Add Linying to the likes of Stefanie Sun, Kit Chan, JJ Lin and Tanya Chua – Singaporean singers who have contributed their vocal talents to creating the annual National Day songs we’ve come to love.
The NDP 2021 song, titled The Road Ahead, features the vocals of Linying, Sezairi Sezali, Shye and Shabir.
Featuring hyper-relevant, introspective lyrics and a rousing, uplifting tune that lingers long after you’ve heard it (in a good way), The Road Ahead was composed by Linying and music producer Evan Low.
Linying may be relatively new to the scene, but the 27-year-old singer-songwriter has racked up an impressive resume.
For starters, Linying was the first Singaporean female artist to sign a multi-rights deal with Universal Music Singapore in 2016, joining the likes of Charlie Lim and Gentle Bones (she has recently moved to Sony Music Singapore).
Her 2015 debut single, Sticky Leaves, has amassed millions of plays on Spotify and made the Global Viral 50 chart as well. Linying has also worked with industry names such as Felix Jaehn and KRONO and had her vocals praised by Troye Sivan.
Now, this is one rising star we’re keeping on eyes on. Read on to find out more about Linying – her life, music career, and thoughts about being a creative in Singapore.
When and how did you get started with singing and songwriting? Is this something you have always wanted to do
I’ve played the piano for as long as I can remember. As a kid, I always thought I’d grow up to be a pianist or a painter.
I’d play my own made-up piano pieces when I was little, and write poems about my pets and friends, but I didn’t start singing until I was a teenager.
It was only a few years later that I sort of put all these things together and fell into being a singer and songwriter, so no, it wasn’t something I’d always wanted to do. It just felt like the natural thing to do, maybe.
What are your educational and professional backgrounds like?
I studied history at university and really loved it. I’d record my own music and do radio shows here and there after school, but in my final year, the first song I released went viral on Spotify’s global charts.
Then, I was asked to go on tour in Europe with Felix Jaehn, a producer I’d collaborated with online, and things just took off from there. I actually forgot to file for graduation and only got to do it a year later, ha!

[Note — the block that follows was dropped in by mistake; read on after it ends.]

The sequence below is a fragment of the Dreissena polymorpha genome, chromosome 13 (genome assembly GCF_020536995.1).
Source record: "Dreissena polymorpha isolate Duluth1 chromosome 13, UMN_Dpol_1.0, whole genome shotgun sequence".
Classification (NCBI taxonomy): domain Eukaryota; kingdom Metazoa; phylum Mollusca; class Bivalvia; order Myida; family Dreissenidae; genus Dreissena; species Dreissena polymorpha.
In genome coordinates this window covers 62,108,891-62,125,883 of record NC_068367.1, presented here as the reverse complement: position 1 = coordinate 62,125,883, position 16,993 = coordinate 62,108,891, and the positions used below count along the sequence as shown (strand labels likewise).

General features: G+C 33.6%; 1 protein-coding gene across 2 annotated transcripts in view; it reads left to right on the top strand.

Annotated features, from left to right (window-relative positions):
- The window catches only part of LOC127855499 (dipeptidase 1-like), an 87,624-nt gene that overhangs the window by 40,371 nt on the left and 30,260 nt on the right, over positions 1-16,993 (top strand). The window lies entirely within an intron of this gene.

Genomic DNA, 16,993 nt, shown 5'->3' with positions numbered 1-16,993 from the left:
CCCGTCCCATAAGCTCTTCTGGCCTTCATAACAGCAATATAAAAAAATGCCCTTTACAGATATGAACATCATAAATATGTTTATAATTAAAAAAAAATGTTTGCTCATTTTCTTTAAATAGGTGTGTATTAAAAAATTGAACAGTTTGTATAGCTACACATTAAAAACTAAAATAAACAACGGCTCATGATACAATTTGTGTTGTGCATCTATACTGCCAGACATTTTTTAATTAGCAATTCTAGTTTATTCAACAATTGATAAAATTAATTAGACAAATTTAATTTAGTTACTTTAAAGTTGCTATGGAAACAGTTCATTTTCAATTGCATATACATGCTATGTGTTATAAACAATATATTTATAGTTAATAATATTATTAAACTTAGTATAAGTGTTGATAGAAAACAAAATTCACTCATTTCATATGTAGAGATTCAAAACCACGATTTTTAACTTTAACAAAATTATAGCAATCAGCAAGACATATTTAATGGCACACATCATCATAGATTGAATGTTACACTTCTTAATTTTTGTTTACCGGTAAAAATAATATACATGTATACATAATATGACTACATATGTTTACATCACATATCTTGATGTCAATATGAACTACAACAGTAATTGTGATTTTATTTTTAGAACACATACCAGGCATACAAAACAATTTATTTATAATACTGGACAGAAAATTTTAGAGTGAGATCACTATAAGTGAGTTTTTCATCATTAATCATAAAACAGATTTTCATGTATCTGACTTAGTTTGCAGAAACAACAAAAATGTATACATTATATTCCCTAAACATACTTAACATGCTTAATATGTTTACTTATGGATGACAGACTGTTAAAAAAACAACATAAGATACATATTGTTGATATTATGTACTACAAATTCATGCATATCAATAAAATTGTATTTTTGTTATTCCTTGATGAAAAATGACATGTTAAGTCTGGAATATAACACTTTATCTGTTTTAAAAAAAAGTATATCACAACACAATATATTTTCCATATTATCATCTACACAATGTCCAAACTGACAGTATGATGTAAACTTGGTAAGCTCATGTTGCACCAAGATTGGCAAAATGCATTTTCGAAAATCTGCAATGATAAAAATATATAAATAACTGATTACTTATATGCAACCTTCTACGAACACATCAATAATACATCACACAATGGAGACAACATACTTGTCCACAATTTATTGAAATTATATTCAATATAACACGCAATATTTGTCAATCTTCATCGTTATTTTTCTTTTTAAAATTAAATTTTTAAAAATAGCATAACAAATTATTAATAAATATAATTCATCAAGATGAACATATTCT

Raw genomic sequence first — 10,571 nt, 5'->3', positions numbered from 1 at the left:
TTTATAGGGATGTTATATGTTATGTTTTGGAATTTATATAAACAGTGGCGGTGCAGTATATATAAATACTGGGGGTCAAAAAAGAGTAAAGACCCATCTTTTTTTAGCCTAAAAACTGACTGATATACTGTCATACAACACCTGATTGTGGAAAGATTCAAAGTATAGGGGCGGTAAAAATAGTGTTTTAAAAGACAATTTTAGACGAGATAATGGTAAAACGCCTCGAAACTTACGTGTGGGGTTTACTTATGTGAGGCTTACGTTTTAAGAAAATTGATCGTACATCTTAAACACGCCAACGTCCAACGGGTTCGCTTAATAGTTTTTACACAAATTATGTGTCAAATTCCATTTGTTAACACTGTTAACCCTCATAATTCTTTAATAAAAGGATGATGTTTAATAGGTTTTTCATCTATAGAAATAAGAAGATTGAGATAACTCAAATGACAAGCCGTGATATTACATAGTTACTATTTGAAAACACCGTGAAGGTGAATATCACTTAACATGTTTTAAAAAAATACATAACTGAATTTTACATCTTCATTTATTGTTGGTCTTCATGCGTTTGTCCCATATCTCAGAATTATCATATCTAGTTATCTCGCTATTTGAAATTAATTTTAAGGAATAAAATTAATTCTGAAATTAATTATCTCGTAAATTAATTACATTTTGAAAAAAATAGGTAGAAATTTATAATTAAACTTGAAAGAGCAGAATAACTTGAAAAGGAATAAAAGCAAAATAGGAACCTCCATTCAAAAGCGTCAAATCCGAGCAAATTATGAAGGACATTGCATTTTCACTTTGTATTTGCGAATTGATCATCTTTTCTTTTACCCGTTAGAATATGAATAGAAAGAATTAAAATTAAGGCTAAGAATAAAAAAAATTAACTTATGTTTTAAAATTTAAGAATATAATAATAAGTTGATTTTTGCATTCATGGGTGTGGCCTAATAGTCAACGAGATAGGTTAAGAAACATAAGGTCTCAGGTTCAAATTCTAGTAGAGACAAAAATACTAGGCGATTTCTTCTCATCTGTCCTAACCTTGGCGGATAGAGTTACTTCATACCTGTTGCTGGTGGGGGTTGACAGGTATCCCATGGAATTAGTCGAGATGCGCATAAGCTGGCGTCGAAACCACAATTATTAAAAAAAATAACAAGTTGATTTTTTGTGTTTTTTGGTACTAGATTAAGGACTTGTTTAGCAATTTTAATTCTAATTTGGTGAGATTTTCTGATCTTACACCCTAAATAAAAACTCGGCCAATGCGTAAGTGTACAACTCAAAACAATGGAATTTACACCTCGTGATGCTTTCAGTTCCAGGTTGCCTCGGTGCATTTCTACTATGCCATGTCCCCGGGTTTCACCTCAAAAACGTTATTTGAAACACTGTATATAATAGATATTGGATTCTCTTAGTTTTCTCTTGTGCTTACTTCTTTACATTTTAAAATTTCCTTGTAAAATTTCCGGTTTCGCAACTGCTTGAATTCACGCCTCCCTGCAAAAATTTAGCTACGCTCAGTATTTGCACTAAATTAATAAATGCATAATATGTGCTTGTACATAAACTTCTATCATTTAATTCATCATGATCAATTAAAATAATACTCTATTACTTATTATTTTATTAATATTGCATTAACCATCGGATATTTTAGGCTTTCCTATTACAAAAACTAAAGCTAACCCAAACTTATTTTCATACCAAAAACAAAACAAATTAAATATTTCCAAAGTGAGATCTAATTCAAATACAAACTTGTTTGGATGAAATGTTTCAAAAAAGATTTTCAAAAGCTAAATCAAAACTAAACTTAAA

If you weren’t a singer-songwriter, what would you be?
An art historian. It’s what I would have continued doing in school if I didn’t have music. I just love looking at art, and I love how all art is a window into the time and place in which it was created.
What are your hobbies?
I picked up tart-making over circuit breaker, but I also really like reading and painting. I’m intense about food, so a lot of my free time is also spent thinking about what I want to eat.
What motivates you as a singer-songwriter?
I just think writing and singing is an integral part of my existence (currently). So I live my life and do those things. That combination is very personally fulfilling.
How would you describe your music style?
I flit through genres often, but I guess my music is always really emotional. Maybe that’s my special sauce, I don’t know, constantly being in the feels?
Who are your biggest musical inspirations?
Some of my biggest musical inspirations are Bon Iver, Kenny Rogers, The Carpenters, Lorde, and Simon and Garfunkel.
If you could collab with another artiste, who would it be?
I’d love to make an album with Dolly Parton, Joni Mitchell and Jack Antonoff. That would be wild.
What's a lesser-known fact about the music industry?
All music people have a thing for either coffee, whiskey or cats. I don’t make the rules.
What are some of the challenges with being a musician/artist in Singapore?
It’s not the most inspiring environment to be in because music isn’t a big part of our culture. That’s what I find most difficult about working here.
Have you faced criticism for pursuing a creative career, especially with cultural norms favouring Stem roles?
Most people are entertained, more than anything… I have never been outrightly criticised for pursuing music, but I do think it amuses people sometimes.
I don’t think the norm is confined to Stem (short for science, technology, engineering and mathematics) either.
I suppose any career that’s lucrative is perceived as desirable here, and understandably so.
We’re among a generation of people who lived under thatched roofs not too long ago, and that kind of survival-driven mindset was what it took to attain such drastic economic growth.
Norms take time to change. To be given the opportunity to pursue fulfilment instead of simply survival is such a privilege, and I’d be silly not to take it, you know?
What are your proudest achievements so far?
Writing Daylight Blows Into One Door with a musical hero of mine, Chris Walla from Death Cab For Cutie, and having Sticky Leaves play on Terrace House, a trashy Japanese Netflix reality show that I love. My two worlds really collided there.
How did the NDP song opportunity come about?
I was very kindly asked to be on board to write the song by my friend and producer Evan Low (@itsevanturetime), who has done production work on the NDP for a few years now.
It was pretty funny to think about, and it sounded like an interesting experience, so I was all for it.
What are your plans for the rest of 2021?
I’m working on a new album right now – studio time is refuge from the crazy schedule I’ve been keeping. I’m really excited about it.
What advice would you give to aspiring musicians in Singapore?
The regret you’ll feel for never having given it a try is going to supersede whatever disappointment that may come from doing it, so you might as well just go for it.
Life is brief. Be reasonable, take well-considered risks that you’re comfortable with, and don’t sweat the small stuff.
This article was first published in Her World Online.